The Archives Hub is what the contributors make it, and with over 170 institutions now contributing, we want to continue to ensure that we listen to them and develop in accordance with their needs. This week we brought together a number of Archives Hub contributors for a workshop session. The idea was to think about where the Hub is now and where it could go in the future.
We started off by giving a short overview of the new Hub strategy, and updating contributors on the latest service developments. We then spent the rest of the morning asking them to look at three questions: What are the benefits of being part of the Hub? What are the challenges and barriers to contributing? What sort of future developments would you like to see?
Probably the strongest benefit was exposure – as a national service with an international user-base the Hub helps to expose archival content, and we also engage in a great deal of promotional work across the country and abroad. Other benefits that were emphasised included the ability to search for archives without knowing which repository they are held at, and the pan-disciplinary approach that a service like the Hub facilitates. Many contributors also felt that the Hub provides them with credibility, a useful source of expertise and support, and sometimes ‘a sympathetic ear’, which can be invaluable for lone archivists struggling to make their archives available to researchers. The network effect was also raised – the value of having a focus for collaboration and exchange of idea.
A major barrier to contributing is the backlog of data, which archivists are all familiar with, and the time required to deal with this, especially with the lack of funding opportunities for cataloguing and retro-conversion. The challenges of data exchange were cited, and the need to make this a great deal easier. For some, getting the effective backing of senior managers is an issue. For those institutions who host their own descriptions (Spokes), the problems surrounding the software, particularly in the earlier days of the distributed system, were highlighted, and also the requirement for technical support. One of the main barriers here may be the relationship with the institution’s own IT department. It was also felt that the use of Encoded Archival Description (EAD) may be off-putting to those who feel a little intimidated by the tags and attributes.
People would like to see easy export routines to contribute to the Hub from other sytems, particularly from CALM, a more user-friendly interface for the search results, and maybe more flexibility with display, as well as the ability to display images and seamless integration of other types of files. ‘More like Google’ was one suggestion, and certainly exposure to Google was considered to be vital. It would be useful for researchers to be able to search a Spoke (institution) and then run the same search on the central Hub automatically, which would create closer links between Spokes and Hub. Routes through to other services would add to our profile and more interoperability with digital repositories would be well-received. Similarly, the ability to search across archival networks, and maybe other systems, would benefit users and enable more people to find archival material of relevance. The importance of influencing the right people and lobbying were also listed as something the Hub could do on behalf of contributors.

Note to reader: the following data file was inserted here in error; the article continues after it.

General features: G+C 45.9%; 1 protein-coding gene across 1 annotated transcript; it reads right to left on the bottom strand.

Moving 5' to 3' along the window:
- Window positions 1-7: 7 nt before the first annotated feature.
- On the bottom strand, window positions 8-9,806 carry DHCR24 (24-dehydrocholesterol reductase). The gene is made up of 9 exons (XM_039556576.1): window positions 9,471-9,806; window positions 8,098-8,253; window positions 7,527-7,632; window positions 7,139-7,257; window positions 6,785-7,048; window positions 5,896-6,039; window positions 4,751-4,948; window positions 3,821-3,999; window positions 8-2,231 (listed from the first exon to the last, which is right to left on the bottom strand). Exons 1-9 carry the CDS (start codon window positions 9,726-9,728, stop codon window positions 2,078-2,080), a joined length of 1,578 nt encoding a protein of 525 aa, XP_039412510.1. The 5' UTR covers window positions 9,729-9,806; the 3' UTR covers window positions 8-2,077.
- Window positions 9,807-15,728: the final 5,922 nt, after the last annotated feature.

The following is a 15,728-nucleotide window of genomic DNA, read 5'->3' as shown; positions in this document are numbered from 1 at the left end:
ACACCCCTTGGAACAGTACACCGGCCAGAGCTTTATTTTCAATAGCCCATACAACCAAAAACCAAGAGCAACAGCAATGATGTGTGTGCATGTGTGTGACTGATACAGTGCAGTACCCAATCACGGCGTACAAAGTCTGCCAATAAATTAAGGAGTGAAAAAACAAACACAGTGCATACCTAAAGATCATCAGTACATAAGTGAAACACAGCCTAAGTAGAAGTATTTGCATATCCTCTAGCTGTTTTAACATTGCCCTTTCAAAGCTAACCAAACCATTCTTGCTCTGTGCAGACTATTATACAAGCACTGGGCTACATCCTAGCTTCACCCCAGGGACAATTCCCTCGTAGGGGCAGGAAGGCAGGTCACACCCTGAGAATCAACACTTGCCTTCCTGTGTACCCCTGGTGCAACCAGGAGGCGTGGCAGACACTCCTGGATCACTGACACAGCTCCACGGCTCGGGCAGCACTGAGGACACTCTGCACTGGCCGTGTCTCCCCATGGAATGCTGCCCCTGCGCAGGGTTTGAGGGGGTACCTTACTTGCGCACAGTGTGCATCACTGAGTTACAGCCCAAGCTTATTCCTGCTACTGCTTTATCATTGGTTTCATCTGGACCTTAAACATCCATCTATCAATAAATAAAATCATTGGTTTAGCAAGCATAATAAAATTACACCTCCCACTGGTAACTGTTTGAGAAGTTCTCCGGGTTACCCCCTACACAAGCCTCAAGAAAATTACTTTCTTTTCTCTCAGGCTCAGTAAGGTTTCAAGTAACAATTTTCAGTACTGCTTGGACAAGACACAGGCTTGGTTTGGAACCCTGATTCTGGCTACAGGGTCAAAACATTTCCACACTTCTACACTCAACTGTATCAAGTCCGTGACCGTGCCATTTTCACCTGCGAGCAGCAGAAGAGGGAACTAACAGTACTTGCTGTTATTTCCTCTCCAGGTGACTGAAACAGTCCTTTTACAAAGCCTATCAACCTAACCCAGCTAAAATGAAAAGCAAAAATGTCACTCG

After a very good lunch at Christie’s Bistro we returned to look at three particular developments that we all want to see, and each group took one issues and thought about what the drivers are that move it forward and what the retraining forces are that stop it from happening. We thought about usability, which is strongly driven by the need to be inclusive and to de-mystify archival descriptions for those not familiar with archives and in particular archival hierarchies. It is also driven by the need to (at least in some sense) compete with Google, the need to be up-to-date, and to think about exposing the data to mobile devices. However, the unrealistic expectations that people have and, fundamentally, the need to be clear about who our users are and understanding their needs are hugely important. The quality and consistency of the data and markup also come into play here, and the recognition that this sort of thing requires a great deal of expert software development.
The need for data export, the second issue that we looked at, is driven by the huge backlogs of data and the big impact that this should have on the Hub in terms of quantity of descriptions. It should be a selling point for vendors of systems, with the pressure of expectation from stakeholders for good export routines. It should save time, prove to be good value for money and be easily accommodated into the work flow of an archive office. However, complications arise with the variety of systems out there and the number of standards, and variance in application of standards. There may be issues about the quality of the data and people may be resistant to changing their work habits.
Our final issue, the increased access to digital content, is driven by increased expectations for accessing content, making the interface more visually attractive (with embedded images), the drive towards digitisation and possibly the funding opportunities that exist around this area. But there is the expense and time to consider, issues surrounding copyright, the issue of where the digital content is stored and issues around preservation and future-proofing.
The day ended with a useful discussion on measuring impact. We got some ideas from contributors that we will be looking at and sharing with you through our blog. But the challenges of understanding the whole research life-cycle and the way that primary sources fit into this are certainly a major barrier to measuring the impact that the Hub may have in the context of research outputs.